Study type: Medical/biological study (experimental study)

Physiological variables and subjective symptoms by 60 Hz magnetic field in EHS and non-EHS persons med./bio.

Published in: 2011 Annual International Conference of the IEEE Engineering in Medicine and Biology Society, Boston, MA. IEEE, 2011: 1925-1928, ISBN 978-1-4577-1589-1

Aim of study (acc. to author)

To study both physiological changes (heart rate, respiratory rate, and heart rate variability) and subjective symptoms to determine the origin of electrosensitivity.

Background/further details

Two groups of 15 volunteers with self-reported electromagnetic hypersensitivity (10 males/5 females) and 16 non-electromagnetic hypersensitivity subjects (11 males/5 females) participated and were sham exposed and exposed on two different days. Physiological data were recorded for five minutes at four different stages: pre-exposure rest, after 11 minutes of exposure, after 27 minutes of exposure, and 11 minutes after exposure termination. The subjects were asked for symptoms during 1, 10, and 26 of exposure and 10 minutes after exposure termination.



Exposure Parameters
Exposure 1: 60 Hz
Exposure duration: continuous for 32 min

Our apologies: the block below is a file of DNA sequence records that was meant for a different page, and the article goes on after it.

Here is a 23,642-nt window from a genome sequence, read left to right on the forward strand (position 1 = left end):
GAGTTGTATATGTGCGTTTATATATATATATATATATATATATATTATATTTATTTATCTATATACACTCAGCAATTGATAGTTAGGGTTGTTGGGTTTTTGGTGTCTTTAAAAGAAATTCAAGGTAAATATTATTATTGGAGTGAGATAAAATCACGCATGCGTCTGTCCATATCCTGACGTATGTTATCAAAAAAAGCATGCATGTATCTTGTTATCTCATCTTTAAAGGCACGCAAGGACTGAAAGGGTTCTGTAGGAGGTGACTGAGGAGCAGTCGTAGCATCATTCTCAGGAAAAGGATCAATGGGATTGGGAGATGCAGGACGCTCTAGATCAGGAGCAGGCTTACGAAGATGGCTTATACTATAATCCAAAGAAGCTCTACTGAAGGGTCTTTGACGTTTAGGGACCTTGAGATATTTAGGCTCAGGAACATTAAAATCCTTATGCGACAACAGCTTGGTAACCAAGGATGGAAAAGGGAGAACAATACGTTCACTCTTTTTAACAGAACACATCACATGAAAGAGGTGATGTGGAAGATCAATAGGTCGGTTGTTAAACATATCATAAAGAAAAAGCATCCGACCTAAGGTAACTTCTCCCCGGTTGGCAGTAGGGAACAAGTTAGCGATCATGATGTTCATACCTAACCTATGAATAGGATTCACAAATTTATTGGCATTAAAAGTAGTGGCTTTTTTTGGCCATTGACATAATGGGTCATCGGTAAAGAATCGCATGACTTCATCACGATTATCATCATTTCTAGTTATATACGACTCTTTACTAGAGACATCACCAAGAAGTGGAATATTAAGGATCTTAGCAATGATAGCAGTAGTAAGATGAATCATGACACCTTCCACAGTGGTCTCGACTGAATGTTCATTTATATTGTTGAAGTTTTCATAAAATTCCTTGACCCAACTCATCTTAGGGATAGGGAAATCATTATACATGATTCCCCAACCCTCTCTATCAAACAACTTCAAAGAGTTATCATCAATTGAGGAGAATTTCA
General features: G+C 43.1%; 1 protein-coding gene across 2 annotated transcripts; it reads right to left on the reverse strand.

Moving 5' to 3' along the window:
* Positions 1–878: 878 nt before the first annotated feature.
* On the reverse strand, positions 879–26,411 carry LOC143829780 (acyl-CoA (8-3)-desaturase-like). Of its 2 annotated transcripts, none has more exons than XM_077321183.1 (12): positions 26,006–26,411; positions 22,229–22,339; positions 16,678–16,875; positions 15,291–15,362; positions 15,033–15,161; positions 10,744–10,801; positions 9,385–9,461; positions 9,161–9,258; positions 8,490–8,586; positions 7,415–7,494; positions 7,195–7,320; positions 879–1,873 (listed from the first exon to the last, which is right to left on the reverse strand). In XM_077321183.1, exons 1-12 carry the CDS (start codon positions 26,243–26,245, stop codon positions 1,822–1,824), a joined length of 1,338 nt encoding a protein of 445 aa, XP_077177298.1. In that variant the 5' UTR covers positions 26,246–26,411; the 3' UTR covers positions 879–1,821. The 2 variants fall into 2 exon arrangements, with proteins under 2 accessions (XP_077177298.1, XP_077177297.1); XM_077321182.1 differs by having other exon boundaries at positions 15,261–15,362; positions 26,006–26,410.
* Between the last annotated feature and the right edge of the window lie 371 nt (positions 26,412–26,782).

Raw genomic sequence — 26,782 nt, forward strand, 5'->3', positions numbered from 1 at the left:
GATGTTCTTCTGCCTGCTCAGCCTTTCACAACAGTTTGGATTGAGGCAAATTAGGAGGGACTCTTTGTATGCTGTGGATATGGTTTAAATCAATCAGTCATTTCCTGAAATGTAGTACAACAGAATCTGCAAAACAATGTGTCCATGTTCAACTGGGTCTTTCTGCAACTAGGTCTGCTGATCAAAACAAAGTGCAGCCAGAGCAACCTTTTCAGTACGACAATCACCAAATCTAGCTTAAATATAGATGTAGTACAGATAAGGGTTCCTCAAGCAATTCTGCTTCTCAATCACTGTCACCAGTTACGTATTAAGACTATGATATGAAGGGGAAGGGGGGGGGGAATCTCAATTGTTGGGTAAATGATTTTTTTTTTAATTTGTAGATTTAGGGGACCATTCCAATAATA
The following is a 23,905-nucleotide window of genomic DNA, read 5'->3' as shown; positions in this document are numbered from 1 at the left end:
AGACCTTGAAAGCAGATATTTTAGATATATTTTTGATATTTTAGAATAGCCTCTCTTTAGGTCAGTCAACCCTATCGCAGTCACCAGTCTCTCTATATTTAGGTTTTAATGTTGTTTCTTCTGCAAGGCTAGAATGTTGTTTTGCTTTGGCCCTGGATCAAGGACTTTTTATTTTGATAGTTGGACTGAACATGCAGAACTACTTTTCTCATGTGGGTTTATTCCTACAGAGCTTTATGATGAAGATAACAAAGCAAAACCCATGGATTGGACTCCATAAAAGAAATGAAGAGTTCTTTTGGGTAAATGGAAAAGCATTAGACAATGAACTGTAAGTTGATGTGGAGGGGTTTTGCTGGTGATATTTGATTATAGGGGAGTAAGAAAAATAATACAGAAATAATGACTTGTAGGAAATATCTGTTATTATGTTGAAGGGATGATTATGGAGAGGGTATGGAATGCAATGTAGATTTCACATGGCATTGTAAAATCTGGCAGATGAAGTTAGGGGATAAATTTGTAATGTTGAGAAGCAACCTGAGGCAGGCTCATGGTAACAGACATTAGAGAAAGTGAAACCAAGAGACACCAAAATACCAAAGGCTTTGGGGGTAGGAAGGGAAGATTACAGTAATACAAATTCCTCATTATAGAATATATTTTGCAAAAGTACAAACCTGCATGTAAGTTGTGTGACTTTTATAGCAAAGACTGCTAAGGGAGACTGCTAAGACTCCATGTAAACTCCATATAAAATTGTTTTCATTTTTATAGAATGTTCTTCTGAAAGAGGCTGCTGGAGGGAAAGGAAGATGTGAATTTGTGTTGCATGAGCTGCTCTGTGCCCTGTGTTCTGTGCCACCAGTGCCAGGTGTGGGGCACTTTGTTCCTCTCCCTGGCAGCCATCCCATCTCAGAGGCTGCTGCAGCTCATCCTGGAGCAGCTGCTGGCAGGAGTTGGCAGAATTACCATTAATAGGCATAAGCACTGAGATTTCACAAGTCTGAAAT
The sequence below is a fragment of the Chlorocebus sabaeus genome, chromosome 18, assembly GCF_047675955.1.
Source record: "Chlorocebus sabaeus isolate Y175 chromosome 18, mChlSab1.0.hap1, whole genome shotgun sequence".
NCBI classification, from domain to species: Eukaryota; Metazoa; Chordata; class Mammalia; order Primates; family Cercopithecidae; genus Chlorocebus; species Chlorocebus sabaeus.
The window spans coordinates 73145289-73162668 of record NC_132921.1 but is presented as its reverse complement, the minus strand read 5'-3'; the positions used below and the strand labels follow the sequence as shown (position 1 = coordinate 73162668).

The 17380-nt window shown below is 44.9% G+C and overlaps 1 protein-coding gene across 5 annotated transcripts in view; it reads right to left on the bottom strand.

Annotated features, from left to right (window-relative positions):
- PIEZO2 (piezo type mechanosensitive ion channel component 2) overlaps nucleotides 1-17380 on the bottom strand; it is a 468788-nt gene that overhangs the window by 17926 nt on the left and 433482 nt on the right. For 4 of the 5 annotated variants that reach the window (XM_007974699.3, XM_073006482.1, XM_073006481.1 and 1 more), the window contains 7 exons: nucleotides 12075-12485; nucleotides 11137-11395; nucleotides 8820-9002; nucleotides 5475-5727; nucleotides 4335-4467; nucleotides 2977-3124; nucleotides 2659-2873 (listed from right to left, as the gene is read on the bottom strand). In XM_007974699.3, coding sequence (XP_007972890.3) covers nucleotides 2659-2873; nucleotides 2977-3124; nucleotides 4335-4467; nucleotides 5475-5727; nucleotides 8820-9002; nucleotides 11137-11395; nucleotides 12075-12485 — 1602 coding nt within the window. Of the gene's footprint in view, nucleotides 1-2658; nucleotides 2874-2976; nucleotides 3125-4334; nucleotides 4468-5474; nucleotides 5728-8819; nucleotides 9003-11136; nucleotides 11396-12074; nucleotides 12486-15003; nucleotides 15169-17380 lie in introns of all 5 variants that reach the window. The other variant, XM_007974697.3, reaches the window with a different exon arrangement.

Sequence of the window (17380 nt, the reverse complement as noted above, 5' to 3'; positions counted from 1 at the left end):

Exposure 1

Main characteristics
Frequency 60 Hz
Exposure duration continuous for 32 min
Exposure setup
Exposure source
Distance between exposed object and exposure source 20 cm
Setup 20 cm high coil with a radius of 20 cm and 2000 turns of wire, covered with fabric; test person sitting on a chair with the coil 20 cm above the top of the head
Sham exposure A sham exposure was conducted.
Measurand Value Type Method Mass Remarks
magnetic flux density 12.5 µT - - - -

Reference articles

Exposed system:

Methods Endpoint/measurement parameters/methodology

Investigated system:
Investigated organ system:
Time of investigation:
  • before exposure
  • during exposure
  • after exposure

Main outcome of study (acc. to author)

The magnetic field exposure did not have any effect on physiological variables or subjective symptoms in either group.

Study character:

Study funded by

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